“Today is very significant because it’s a reminder that the fight against AIDS is everybody’s business.
“The government of Nigeria has committed additional funding to allow 50,000 more people access HIV treatment yearly.
“But the people need to come out to get tested to know their status so that they can access treatment,” he said.
Meeting 2030 AIDS target
The National Coordinator, Network of People Living with HIV/AIDS in Nigeria, Abdulkadir Ibrahim, said there is a need to close the access gap amongst people living with HIV if the world is to eradicate AIDS by 2030.
He said closing the gap means empowering and enabling people to access the services they need, and most importantly putting the patient community at the centre of HIV interventions.
“Ending AIDS epidemic by 2030 is possible, but only by closing the gap between people who have access to HIV prevention, treatment, care and support services and people who are being left behind,” he said.
Olivier Giroud scored four goals as Chelsea romped to an impressive 4-0 victory at Sevilla on Wednesday to secure top spot in Champions League Group E.
The 34-year-old striker is the oldest player to score a hat-trick in the competition since Hungarian great Ferenc Puskas in 1965 for Real Madrid against Feyenoord.
He is also the first player to net four times in a Champions League match since Cristiano Ronaldo against Malmo five years ago.
“Amazing solo performance from Olivier. Delighted with him, delighted with the team. This is a difficult place to come,” Chelsea manager Frank Lampard, the last Chelsea player to score four goals in a game against Aston Villa in 2010, told BT Sport.
“I didn’t know until two years ago that you called it a perfect hat-trick when I scored (a treble) against (Dynamo) Kiev in (the) Europa League, I said ‘What do you mean?’ It was good, I had good assists though,” Giroud said.
“I will try to carry on like that — to finish the good job of the team and it’s always nice to be in the club history and we play football to mark our history, so I’m pleased to help the team to win and to score the four goals.”
The France international sent out a message to Lampard, with Timo Werner and Tammy Abraham seemingly above him in the pecking order, by making the absolute most of only his second start of the season.
“Let me enjoy the night and that great win and after that we will rest and we will see what the gaffer’s plan is,” Giroud said when asked if he was now expecting to start against Leeds United in the Premier League on Saturday.
Lampard will now be able to rest players for the final group game against Krasnodar at Stamford Bridge, with his side looking to improve on last season’s run to the last 16, where they were well beaten by eventual winners Bayern Munich.
Giroud wasted little time in putting Chelsea ahead, collecting Kai Havertz’s clever pass before cutting inside and bending a fine finish into the far corner in the eighth minute.
Sevilla were left frustrated as they saw two penalty appeals for handball turned down.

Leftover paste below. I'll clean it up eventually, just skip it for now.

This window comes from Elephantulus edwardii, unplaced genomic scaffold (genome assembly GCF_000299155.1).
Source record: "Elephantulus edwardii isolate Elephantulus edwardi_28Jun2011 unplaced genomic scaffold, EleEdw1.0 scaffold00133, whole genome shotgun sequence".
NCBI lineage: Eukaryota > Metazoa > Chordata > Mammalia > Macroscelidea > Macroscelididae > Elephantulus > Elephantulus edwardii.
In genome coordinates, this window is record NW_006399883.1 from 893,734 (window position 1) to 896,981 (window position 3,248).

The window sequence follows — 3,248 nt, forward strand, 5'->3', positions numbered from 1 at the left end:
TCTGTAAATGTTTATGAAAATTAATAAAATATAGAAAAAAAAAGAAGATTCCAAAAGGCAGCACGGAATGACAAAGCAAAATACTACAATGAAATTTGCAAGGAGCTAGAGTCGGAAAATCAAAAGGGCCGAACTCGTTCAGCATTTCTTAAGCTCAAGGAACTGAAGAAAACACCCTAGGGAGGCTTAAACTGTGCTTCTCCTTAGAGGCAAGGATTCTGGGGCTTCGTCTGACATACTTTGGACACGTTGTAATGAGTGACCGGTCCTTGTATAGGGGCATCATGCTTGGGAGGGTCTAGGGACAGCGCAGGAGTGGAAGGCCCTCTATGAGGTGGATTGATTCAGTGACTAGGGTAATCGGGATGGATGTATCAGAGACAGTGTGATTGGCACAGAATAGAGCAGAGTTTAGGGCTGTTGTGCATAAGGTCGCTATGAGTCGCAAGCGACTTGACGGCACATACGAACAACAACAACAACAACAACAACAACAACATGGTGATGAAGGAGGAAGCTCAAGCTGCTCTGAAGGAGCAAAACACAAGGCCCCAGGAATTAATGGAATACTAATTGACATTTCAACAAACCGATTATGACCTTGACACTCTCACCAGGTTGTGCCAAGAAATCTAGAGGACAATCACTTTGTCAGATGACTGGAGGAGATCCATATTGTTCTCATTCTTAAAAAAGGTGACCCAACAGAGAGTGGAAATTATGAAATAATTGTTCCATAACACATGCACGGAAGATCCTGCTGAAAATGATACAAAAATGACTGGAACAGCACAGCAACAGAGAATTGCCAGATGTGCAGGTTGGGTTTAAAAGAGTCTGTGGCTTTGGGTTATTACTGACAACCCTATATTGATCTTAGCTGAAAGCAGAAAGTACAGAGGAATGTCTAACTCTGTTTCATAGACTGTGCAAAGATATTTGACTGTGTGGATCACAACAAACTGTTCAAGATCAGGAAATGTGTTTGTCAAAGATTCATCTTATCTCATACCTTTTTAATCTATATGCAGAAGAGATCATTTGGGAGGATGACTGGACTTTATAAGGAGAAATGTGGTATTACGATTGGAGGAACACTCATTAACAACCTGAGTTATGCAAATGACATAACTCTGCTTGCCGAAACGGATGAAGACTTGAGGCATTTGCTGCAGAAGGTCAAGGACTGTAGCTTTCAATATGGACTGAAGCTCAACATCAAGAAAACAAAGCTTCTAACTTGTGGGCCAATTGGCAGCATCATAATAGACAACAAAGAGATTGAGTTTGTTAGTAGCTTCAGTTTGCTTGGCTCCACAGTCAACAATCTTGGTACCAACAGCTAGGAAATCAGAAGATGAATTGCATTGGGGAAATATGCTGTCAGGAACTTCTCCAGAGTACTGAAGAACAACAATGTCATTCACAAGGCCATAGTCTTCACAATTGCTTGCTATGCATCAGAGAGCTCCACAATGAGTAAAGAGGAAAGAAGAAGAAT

In the 20th minute, claims that Christian Pulisic handled were waved away by referee Artur Soares Dias after he checked the pitchside monitor.
The hosts had another penalty shout turned down following a lengthy VAR delay after an Ivan Rakitic free-kick struck the Chelsea wall.
Aside from those nervy moments, Lampard’s Blues were the more threatening, with Antonio Rudiger seeing a header cleared off the line before Alfonso Pastor kept out Pulisic’s low drive.
The home side started the second half brightly, as Jesus Navas picked out Nemanja Gudelj with a clever pass, but the Serbian international fired narrowly over.
Chelsea doubled their advantage in the 54th minute, though, as Giroud boosted his case for more game time further by latching onto Mateo Kovacic’s pass and clipping the ball over the Sevilla goalkeeper.
But he was not finished there, completing his first Champions League hat-trick since a treble against Olympiakos for Arsenal in 2015 with a looping header from N’Golo Kante’s cross.
Giroud rounded off a virtuoso display from the spot with seven minutes to play, scoring a spot-kick he had won himself.
“Everyone who listens to my words and acts on them will be like the wise person who built his house on rock” (Matt 7:24).
Isa 26:1-6; Matt 7:21, 24-27
Jesus’ command to his disciples to take the Gospel to “the ends of the earth” has had special appeal for some saints. St. Paul was eager to go to Spain. St. Francis Xavier, whose feast we commemorate today, was eager to go to China after his exhausting ministry in India. St. Frances Xavier Cabrini, named after Francis Xavier, asked Pope Leo XIII to send her and her sisters to China, but he sent her to the United States instead to care for the flood of Italian immigrants arriving here. Pope Francis hoped to be sent by his Jesuit superiors as a missionary to Asia, but God had other plans for him.
The idealism and enthusiasm that moves some saints to want to “go the distance,” taking on hardships and the total reorientation of their home culture and identity, must be well grounded to succeed. Many have felt drawn by the romance of travel and the chance to serve in far away places, but when the novelty wears off the real cost is apparent. In today’s Gospel, Jesus tells his disciples that listening to his words is not enough. They must also put them into action. The familiar parable about building a house on rock instead of sand makes the point.
Advent is a short season of preparation, but it reminds us that our lives as Christians are a long-haul pilgrimage that requires constant renewal and fresh motivation to us keep going. We need to be well grounded. Wherever we are in our pilgrimage, early or late, the call to listen to the Word is always fresh and intimate. “Going the distance” may be doing what we have been doing all along, or it may be to take the next step in a continuum of discernment that leads to something new.